The Cobra Effect is an unintended consequence where unintended behavior is ignored, making a problem worse than it originally was.
When Delhi India was under British rule in the late 1800s, Delhi was infested with Cobras. As a result, the British incentivized farmers and locals to kill cobras by paying them a bounty when they brought a dead cobra to them. This effort worked in the short-run, reducing the population of cobras in the area, but eventually it became hard to find cobras at all.
Despite this, the people still wanted to make money from the bounty, and since there were no cobras left to kill, they started breeding them to turn them in for a reward. As the word spread, more and more people started breeding cobras as a source of income.
Unfortunately, all good things must come to an end. Eventually the British empire realized what was happening and halted the program. This caused an uproar from the breeders and farmers, who demanded payment for the cobras, only to have their demands rejected. As a revolt by the breeders, they released all of the cobras they’d bred into the wild. Now, Delhi had more cobras than they did before the program started.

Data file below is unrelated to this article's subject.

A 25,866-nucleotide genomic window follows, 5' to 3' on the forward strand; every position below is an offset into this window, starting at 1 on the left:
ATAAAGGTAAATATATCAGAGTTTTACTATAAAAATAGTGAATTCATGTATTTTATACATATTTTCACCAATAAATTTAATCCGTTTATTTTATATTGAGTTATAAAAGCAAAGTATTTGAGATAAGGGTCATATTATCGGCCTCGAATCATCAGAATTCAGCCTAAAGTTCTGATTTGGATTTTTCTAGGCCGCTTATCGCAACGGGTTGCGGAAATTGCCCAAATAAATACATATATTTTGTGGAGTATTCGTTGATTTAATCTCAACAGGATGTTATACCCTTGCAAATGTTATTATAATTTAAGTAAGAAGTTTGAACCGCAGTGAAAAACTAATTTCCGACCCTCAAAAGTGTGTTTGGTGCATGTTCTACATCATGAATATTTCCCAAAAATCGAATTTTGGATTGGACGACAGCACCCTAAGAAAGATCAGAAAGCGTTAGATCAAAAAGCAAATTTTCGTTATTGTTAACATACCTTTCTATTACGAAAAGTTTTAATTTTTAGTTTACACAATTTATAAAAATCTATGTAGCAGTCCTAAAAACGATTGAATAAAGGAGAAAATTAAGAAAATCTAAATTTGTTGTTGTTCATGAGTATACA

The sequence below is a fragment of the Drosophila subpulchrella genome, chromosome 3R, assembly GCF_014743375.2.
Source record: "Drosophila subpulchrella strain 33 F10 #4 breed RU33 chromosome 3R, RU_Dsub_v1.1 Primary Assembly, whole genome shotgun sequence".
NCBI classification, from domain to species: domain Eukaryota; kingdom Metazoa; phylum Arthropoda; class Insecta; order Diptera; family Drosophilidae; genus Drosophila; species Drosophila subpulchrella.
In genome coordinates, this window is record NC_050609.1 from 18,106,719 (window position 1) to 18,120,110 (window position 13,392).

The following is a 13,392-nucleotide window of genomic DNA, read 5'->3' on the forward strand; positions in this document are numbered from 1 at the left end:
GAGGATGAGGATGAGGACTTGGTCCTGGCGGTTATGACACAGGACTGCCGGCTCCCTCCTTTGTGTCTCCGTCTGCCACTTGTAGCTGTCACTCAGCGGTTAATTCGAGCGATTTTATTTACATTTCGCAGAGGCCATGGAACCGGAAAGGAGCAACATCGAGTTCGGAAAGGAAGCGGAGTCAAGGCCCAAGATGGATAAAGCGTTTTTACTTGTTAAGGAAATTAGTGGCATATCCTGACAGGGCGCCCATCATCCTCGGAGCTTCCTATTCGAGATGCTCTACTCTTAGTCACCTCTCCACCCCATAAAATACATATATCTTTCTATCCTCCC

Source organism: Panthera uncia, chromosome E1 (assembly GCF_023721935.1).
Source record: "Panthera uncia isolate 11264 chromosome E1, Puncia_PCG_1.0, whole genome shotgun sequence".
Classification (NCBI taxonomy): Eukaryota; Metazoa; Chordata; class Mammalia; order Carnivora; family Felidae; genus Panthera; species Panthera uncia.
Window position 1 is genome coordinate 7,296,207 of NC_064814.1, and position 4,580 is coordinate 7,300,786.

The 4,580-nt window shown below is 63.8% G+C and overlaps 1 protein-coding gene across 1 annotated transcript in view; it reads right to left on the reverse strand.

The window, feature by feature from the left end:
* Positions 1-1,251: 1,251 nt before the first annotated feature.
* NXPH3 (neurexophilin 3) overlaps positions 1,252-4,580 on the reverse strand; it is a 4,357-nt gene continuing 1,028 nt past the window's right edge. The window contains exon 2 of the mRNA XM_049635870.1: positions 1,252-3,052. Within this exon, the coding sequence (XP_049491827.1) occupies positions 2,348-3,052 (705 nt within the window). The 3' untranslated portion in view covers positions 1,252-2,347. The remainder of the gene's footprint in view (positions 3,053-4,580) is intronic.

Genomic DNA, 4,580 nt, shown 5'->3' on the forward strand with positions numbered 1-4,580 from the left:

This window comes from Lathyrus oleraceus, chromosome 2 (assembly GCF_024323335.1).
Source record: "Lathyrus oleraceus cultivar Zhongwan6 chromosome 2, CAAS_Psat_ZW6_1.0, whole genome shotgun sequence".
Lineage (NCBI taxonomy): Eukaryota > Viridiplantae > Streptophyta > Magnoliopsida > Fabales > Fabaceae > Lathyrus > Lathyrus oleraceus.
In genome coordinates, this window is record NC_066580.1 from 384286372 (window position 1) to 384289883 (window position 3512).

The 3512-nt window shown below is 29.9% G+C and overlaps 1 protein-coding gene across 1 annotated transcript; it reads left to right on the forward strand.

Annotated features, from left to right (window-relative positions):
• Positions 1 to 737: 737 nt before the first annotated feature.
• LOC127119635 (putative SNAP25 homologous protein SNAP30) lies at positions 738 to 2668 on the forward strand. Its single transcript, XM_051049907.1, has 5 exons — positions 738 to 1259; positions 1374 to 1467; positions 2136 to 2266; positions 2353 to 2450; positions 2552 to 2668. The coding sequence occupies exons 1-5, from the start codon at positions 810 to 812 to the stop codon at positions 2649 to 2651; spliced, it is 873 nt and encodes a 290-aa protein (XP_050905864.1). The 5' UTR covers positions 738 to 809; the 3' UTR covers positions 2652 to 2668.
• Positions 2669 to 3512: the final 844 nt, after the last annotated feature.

Inflation works much the same way. When trillions of dollars are dumped into an economy, unintended consequences arise. Think about the rising price of gasoline, lumber, food, housing, etc. While we don’t have all the answers of what will happen because of these actions, there are a select few places to have your money when inflation is on the rise.
Business owners are feeling pressure on both sides—both prices and wages are increasing. When the prices of goods fall and businesses are making less money, wages don’t fall with the loss of profit. Instead, the business has to make up that cost to pay workers, and that cost is typically passed on to the consumer. In the end, the consumers are the ones who pay for most of the unintended consequences.